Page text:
For 11 days in June, 7,800 participants from African nations, the United States and NATO countries trained together on land, sea and in the air as part of African Lion.
African Lion is U.S. Africa Command’s (AFRICOM’s) largest and oldest joint annual exercise on the continent. This year’s June 7-18 program was hosted jointly by Morocco, Senegal and Tunisia. The exercise focused on building mission capabilities and strengthening cooperation among the militaries that took part. The 2020 exercise was canceled because of COVID-19.
“This exercise is all about readiness,” said U.S. Army Gen. Stephen Townsend, AFRICOM commander. “Readiness of our partners and readiness of our forces. It brings together various ideas, experiences and capabilities — ultimately making us stronger partners and a more capable multinational force.”
African Lion activities were spread across Morocco, from Kenitra Air Base in the north to Tan Tan and the Grier Labouihi training complex farther south. Activities also occurred in Senegal and Tunisia.
Col. Khalid Harouroud, Royal Moroccan Armed Forces deputy chief of the joint coalition operations cell, said the exercise was an opportunity to “capitalize on gains already made” and improve planning for future threats.
“The hybrid threats require joint operations with our partners since no single country can face this type of threat alone,” Harouroud told the Moroccan Press Agency.
African Lion featured a number of activities:
- An air training exercise coordinated by U.S. Air Forces Europe and Africa featured U.S. and Moroccan air maneuvers with bombers, fighters and aerial refueling.
- Naval maneuvers included a naval gunfire exercise and multiple sea-based maneuvers involving U.S. and Royal Moroccan navies and crisis response capabilities.
- Military police training in close-quarter combat.
At Morocco’s Port of Agadir, Senegalese firefighters and Royal Moroccan Soldiers trained with protective gear such as respirators, protective suits and decontamination units to respond to attacks by chemical, biological, radiological and nuclear weapons. The U.S. Defense Threat Reduction Agency (DTRA) sponsored the training.
“If those dangerous materials are made into a weapon of mass destruction, these countries have the ability to thwart any organization that would use one of those, thus preserving peace and stability throughout this particular region,” said Ben Cacioppo, DTRA technical advisor at the U.S. Embassy in Rabat.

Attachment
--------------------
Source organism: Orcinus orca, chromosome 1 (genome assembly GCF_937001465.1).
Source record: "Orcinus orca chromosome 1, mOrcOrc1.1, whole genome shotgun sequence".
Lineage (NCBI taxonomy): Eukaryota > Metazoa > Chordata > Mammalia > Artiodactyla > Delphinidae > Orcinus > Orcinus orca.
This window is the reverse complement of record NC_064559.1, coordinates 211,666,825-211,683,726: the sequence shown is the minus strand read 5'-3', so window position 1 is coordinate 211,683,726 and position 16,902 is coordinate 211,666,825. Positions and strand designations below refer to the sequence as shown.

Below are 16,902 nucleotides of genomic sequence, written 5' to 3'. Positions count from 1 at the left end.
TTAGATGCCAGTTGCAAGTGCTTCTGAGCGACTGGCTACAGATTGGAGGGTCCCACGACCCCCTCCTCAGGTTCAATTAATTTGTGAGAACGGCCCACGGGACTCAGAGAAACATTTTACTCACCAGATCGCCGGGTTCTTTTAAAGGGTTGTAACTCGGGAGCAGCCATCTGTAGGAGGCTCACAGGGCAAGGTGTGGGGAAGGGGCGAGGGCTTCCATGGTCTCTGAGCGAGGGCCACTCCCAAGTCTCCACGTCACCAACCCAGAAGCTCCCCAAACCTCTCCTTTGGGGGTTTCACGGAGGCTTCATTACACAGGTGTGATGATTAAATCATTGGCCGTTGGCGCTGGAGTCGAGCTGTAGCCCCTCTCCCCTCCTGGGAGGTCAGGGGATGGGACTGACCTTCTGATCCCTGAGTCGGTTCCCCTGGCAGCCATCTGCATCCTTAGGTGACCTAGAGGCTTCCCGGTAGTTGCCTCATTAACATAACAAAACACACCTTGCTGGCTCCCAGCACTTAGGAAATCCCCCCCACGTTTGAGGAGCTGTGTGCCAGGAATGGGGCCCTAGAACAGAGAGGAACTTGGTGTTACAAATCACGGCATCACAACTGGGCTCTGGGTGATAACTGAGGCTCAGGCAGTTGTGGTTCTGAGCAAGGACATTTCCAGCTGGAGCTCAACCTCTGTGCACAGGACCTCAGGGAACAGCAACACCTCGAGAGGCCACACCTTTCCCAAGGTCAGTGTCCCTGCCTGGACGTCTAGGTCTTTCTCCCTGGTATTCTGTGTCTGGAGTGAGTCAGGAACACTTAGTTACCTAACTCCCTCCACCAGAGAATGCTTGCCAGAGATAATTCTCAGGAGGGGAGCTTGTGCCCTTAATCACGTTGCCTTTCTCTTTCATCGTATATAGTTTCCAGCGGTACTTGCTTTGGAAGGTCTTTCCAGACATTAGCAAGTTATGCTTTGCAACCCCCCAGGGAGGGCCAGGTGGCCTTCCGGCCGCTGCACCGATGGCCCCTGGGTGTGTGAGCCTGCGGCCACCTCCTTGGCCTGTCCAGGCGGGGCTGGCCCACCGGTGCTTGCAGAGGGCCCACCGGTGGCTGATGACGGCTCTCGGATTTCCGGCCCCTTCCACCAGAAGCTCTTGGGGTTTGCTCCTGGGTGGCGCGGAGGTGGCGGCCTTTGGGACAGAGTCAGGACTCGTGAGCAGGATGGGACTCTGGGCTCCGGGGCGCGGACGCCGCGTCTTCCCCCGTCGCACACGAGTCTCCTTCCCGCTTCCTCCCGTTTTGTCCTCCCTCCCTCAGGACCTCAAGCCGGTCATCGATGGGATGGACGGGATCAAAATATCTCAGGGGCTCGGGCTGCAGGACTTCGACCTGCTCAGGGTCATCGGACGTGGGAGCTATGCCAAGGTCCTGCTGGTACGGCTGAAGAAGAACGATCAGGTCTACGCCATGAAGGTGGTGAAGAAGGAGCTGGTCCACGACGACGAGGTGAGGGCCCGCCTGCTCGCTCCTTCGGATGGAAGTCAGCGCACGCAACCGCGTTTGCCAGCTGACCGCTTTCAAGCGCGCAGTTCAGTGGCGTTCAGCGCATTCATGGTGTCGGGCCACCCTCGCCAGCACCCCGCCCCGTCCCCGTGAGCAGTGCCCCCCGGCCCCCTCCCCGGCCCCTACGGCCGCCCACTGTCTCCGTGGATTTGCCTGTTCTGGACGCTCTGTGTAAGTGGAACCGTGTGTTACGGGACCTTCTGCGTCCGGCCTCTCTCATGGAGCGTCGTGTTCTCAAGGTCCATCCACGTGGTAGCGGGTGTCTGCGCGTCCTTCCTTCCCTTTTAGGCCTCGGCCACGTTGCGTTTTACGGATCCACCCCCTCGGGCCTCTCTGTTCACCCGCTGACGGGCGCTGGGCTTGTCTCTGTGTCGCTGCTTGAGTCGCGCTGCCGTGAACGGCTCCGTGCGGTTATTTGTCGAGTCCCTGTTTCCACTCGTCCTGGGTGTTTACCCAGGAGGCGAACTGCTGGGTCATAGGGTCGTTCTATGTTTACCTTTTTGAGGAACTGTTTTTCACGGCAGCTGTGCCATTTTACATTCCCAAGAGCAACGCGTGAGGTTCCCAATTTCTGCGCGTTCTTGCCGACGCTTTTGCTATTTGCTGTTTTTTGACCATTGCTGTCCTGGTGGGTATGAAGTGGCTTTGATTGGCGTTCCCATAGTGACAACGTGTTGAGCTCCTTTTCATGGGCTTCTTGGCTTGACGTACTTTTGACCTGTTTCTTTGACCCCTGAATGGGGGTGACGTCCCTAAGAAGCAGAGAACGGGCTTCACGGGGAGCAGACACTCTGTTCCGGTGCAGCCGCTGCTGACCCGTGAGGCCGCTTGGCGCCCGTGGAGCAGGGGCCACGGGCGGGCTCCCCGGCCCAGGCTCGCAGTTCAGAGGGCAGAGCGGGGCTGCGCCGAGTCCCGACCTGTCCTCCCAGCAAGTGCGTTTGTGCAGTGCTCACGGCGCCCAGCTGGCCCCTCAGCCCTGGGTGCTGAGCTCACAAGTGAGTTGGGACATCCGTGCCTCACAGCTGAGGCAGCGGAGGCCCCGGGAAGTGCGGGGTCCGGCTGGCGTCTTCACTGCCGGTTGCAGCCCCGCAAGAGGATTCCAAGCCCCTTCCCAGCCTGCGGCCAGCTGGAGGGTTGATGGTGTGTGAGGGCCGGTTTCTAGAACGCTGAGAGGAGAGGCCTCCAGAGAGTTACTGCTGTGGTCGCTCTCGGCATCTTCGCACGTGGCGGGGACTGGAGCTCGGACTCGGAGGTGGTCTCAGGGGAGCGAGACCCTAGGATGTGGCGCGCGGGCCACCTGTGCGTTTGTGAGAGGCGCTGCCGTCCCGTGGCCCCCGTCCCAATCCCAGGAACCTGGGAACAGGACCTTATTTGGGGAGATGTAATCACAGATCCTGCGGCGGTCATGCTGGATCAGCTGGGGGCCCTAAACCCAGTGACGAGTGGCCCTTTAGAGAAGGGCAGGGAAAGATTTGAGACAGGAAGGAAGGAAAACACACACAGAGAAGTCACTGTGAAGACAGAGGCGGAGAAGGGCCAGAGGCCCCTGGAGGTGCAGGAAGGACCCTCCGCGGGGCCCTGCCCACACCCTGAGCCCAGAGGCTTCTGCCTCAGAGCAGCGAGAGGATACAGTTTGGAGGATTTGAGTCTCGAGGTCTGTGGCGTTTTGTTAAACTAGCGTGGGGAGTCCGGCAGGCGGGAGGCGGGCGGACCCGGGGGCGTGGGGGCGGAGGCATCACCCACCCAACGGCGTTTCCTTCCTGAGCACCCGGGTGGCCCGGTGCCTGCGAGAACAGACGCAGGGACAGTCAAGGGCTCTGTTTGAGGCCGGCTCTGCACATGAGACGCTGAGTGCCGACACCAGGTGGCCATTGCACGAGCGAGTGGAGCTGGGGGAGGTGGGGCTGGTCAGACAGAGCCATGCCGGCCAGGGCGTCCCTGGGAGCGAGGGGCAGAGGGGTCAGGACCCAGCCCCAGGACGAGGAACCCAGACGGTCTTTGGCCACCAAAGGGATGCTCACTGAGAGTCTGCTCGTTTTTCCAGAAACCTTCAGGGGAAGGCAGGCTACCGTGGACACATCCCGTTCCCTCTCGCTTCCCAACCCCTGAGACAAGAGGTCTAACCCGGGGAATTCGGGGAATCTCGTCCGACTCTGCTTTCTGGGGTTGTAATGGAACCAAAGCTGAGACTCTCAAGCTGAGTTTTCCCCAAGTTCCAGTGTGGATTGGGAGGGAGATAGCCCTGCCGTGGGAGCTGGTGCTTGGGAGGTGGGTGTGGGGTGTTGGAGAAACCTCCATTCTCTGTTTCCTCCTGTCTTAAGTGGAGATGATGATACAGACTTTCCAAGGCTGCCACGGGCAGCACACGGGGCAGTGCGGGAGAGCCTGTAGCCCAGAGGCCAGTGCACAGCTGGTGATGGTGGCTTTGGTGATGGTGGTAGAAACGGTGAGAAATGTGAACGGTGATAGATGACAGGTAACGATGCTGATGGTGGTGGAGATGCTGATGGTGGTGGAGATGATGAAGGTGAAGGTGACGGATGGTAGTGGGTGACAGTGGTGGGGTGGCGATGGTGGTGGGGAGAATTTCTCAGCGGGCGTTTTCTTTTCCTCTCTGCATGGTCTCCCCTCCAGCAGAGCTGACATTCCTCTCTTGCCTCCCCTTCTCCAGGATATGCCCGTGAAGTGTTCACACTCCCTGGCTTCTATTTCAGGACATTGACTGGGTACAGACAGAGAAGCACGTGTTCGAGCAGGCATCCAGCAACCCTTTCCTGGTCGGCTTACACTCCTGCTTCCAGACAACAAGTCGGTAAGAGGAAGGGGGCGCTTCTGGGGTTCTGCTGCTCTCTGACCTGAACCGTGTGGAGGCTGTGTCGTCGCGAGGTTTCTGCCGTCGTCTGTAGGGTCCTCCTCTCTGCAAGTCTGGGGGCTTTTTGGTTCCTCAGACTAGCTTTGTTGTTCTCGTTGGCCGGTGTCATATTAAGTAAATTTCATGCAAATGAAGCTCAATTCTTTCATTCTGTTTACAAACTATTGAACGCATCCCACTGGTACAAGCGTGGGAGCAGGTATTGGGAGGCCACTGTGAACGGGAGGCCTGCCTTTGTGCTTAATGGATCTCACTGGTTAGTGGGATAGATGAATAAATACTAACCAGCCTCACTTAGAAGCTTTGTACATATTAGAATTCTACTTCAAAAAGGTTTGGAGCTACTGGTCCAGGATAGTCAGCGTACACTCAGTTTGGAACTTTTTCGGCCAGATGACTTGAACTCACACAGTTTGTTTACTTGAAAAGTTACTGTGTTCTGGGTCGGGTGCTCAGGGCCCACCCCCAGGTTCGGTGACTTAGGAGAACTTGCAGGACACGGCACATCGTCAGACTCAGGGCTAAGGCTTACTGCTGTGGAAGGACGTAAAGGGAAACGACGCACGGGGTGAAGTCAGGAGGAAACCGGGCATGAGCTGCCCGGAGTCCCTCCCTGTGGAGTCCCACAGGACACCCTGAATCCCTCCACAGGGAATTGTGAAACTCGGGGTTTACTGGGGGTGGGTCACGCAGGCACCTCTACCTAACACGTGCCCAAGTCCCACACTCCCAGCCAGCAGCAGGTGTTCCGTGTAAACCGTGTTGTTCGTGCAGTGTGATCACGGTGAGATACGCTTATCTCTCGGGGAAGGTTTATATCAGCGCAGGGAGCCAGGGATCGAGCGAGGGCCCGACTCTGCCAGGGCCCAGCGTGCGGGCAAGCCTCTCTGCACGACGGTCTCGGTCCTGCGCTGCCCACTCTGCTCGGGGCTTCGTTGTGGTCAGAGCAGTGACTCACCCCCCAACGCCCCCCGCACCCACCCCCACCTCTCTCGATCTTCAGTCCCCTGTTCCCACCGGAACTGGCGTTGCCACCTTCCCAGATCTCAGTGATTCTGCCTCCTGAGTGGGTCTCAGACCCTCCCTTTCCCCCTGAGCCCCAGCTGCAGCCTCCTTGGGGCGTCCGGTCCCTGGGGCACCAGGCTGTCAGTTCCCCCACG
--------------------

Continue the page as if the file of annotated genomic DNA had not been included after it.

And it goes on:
In Senegal, U.S. and Senegalese militaries showed their combined ability to rapidly deploy and work together during a crisis response. U.S. and Tunisian Armed Forces conducted command post exercises and small-unit tactical trainings.
Moroccan pilots practiced refueling maneuvers alongside U.S. Air Force refueling aircraft brought from the United Kingdom.
“The arrival of fighters and tankers adds another level to this already dynamic exercise,” said Gen. Jeff Harrigian, U.S. Air Forces in Europe-Air Forces Africa commander. “Every flight brings another opportunity to work closely with our partners and exchange best practices so we can better pursue our shared goals.”
African Lion is a vital part of strengthening partnerships in the region, Townsend said.
“It provides an opportunity for mutual learning between the U.S. and our African partners and benefits participants by strengthening interoperability and collective efforts toward enhancing security and stability throughout the region,” he said.
« Cet exercice va permettre aux FAR de capitaliser sur les acquis déjà réalisés et de rehausser le niveau de planification et de conduite des opérations », a déclaré à la MAP, le colonel Harouroud.
« Les différentes activités d’African Lion 2021 sont planifiées par le Centre d’opérations à Agadir et conduites par les forces sur place » ,a-t-il ajouté, notant que « les menaces actuelles de nature hybrides requièrent la conduite d’opérations conjointes avec nos partenaires du moment qu’aucun pays seul ne peut faire face à ce type de menaces « .